# Normal topology?

1. May 25, 2007

### pivoxa15

If a question at the end specifies wrt the normal topology, what does it mean?

What would be an example of a topology that is not normal?

Last edited: May 25, 2007
2. May 25, 2007

### NateTG

3. May 25, 2007

### AKG

Maybe they mean "with respect to the norm topology." If your space is a normed vector space, then the norm defines a topology called the norm topology. Or, by "normal" they might mean "usual" as in the topology you usually use. For example, you know what the usual topology is in Rn. NateTG, I don't think that we ever say that a normal space has "the normal topology." For one, there are usually many topologies that could make a given set a normal space, so we wouldn't say "the normal topology." But moreover, we usually wouldn't say "a normal topology," so his textbook probably doesn't mean that.

4. May 25, 2007

### matt grime

I agree with AKG. Normal, here, just means the usual, natural, obvious, or standard topology.

5. May 25, 2007

### pivoxa15

The questions I do are beginners level topology but then what is the obvious or standard topology? Does the obvious topology <=> R^n?

6. May 25, 2007

### StatusX

What is the set? Maybe you should copy the whole question.

7. May 25, 2007

### pivoxa15

The sets in the questions have always been R or R^2. What does the usual topology in R or R^2 mean? What would be an example of a topology on R or R^2 that is not usual?

8. May 25, 2007

### Hurkyl

Staff Emeritus
The discrete and indiscrete topologies, for example. And because the sets R and R^n are bijective for any n, there is a topology on the set R that is homeomorphic to the usual topology on R^n.

9. May 26, 2007

### pivoxa15

Could someone tell me what the usual topology on R and R^2 is exactly? Topology is a very new topic to me and nothing in yet is usual yet.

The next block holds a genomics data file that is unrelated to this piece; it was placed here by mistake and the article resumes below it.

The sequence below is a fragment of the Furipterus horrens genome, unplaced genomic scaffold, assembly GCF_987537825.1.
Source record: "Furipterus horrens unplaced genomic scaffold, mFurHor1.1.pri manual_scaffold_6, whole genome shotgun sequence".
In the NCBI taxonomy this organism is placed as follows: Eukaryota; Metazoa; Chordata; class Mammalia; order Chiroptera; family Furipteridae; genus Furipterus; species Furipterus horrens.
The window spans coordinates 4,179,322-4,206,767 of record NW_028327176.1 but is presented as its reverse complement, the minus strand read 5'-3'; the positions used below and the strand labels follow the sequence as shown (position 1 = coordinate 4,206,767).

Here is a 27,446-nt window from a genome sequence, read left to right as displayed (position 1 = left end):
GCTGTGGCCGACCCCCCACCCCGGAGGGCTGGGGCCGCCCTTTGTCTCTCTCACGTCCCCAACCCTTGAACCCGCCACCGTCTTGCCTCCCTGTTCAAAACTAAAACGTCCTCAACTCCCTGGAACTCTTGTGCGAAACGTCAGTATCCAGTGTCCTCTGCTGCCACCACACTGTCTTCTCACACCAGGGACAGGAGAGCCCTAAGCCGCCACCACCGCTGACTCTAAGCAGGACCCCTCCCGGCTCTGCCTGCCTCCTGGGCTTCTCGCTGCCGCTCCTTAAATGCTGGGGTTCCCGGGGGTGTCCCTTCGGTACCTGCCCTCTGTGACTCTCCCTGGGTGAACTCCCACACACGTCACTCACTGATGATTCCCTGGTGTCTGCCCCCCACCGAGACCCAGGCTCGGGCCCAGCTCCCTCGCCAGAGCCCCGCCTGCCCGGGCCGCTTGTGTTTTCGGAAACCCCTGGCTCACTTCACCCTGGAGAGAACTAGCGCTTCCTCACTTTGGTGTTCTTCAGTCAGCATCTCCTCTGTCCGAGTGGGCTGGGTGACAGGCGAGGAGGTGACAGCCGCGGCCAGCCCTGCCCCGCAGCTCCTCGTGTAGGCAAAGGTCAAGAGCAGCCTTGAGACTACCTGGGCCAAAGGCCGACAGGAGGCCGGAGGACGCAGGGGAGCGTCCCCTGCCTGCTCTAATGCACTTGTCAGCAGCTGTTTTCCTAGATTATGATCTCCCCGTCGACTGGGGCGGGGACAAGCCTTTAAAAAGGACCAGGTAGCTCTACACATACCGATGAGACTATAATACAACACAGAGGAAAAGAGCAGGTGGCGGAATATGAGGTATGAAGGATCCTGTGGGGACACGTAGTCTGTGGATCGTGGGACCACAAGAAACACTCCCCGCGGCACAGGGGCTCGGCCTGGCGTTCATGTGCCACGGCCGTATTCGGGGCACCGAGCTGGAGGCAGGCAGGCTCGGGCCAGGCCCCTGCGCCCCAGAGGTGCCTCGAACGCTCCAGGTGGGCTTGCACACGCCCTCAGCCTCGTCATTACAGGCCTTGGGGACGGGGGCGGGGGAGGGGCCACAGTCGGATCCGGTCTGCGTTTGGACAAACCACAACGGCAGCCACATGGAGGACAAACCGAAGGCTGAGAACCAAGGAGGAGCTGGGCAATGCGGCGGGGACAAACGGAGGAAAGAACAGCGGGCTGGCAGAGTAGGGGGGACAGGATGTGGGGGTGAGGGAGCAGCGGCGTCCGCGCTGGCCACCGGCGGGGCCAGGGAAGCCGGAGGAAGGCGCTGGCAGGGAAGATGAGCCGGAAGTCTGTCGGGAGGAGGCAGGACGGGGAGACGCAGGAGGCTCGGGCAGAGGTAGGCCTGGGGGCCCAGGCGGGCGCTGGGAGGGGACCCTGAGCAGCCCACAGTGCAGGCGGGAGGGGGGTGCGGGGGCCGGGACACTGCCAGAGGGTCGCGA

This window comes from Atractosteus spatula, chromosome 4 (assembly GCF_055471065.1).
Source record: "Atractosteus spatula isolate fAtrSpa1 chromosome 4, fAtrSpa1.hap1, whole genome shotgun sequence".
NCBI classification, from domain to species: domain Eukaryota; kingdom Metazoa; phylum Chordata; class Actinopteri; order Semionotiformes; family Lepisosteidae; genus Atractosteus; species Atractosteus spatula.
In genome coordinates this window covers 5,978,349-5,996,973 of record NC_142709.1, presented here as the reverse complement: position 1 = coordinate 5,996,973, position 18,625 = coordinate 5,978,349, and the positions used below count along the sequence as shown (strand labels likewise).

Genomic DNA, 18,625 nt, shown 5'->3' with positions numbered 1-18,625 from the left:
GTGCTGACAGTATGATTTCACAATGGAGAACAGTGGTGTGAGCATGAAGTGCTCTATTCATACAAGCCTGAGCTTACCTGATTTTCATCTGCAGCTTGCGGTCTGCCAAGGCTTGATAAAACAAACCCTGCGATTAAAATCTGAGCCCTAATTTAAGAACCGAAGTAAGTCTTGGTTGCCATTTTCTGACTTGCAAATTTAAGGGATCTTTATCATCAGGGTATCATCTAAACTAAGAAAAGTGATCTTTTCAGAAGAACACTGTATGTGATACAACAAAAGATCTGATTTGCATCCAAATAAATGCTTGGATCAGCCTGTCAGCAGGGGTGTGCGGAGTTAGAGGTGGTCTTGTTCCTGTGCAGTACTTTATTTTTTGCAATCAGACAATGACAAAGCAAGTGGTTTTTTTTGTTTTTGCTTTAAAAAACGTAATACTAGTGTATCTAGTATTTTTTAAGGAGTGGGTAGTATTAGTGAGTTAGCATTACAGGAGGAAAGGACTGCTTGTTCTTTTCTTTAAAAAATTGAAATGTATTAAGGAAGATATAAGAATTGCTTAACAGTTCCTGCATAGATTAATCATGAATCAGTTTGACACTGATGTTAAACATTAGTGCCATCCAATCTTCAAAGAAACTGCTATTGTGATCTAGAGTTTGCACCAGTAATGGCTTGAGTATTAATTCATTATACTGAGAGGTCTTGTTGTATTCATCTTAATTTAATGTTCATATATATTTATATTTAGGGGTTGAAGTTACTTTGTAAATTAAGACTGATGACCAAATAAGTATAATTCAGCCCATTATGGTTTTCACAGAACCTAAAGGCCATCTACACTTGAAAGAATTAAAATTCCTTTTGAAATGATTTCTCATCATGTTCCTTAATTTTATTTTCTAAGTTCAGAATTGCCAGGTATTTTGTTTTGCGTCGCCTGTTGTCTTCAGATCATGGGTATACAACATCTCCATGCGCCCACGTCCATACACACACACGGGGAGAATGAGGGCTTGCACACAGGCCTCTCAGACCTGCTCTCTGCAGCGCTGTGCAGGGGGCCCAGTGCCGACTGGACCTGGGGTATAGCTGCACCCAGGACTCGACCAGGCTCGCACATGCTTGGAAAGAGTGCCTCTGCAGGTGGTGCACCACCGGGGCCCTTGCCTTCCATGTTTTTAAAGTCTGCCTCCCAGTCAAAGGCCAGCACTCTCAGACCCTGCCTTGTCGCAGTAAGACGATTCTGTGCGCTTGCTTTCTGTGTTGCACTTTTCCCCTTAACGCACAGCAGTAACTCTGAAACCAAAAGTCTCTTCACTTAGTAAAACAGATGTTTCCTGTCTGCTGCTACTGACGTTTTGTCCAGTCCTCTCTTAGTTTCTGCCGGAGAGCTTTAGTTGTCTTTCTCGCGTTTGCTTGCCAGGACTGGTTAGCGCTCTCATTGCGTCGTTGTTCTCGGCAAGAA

Does the topology define what kind of subsets exist?

10. May 26, 2007

### Hurkyl

Staff Emeritus
Set theory tells you what subsets exist.

A topology on a set X is a specification of certain subsets as being open.

A topology can be generated by a basis of neighborhoods.

One basis for the usual topology on R is the collection of all open intervals. For R^2, the open disks. For R^3, the open balls.

11. May 26, 2007

### pivoxa15

Do all sets in a topology must be open? And when a topology is defined is it the case that we can only work with sets defined in this topology?

So the usual topology on R are all open intervals in the form (-infinity,a) or (b,infinity)? a,b in R. Can any intervals like (-infinity,0] appear? If not than does that mean we can use intervals like that in the question?

Or is it the case that given the topology consisting of open sets, we can always create closed sets via taking the complements of the open sets given in the topology. So we can work with closed sets.

Last edited: May 26, 2007
12. May 26, 2007

### matt grime

Think of a topology as a method of assigning the adjectives 'open', 'closed', or 'neither' to subsets of some space.

This must be done in a way that is compatible with the rules of 'being a topological space'. A set is open if and only if its complement is closed, and thus it is sufficient to state the rules only for one or other of open and closed.

(-infinty,0] is closed in the usual topology. It is not open in the usual topology. (Some sets in some topologies may be both open and closed.)

Open sets are unions of open intervals, in the usual topology on R. So (0,1)u(3,4) is open.

The rationals, as a subset of R, are neither open nor closed.

13. May 27, 2007

### pivoxa15

Why is the topology which calls all sets of X as open called the discrete topology?

14. May 27, 2007

### matt grime

Why not? A discrete set is one made up of 'separate' points. Thus the integers are thought of as discrete. The reals are thought of as a continuum. So a discrete subset of something means each point has an (open) neighbourhood around it not containing any other point. The discrete topology means every set is open, so the space as a whole is a discrete subset of itself.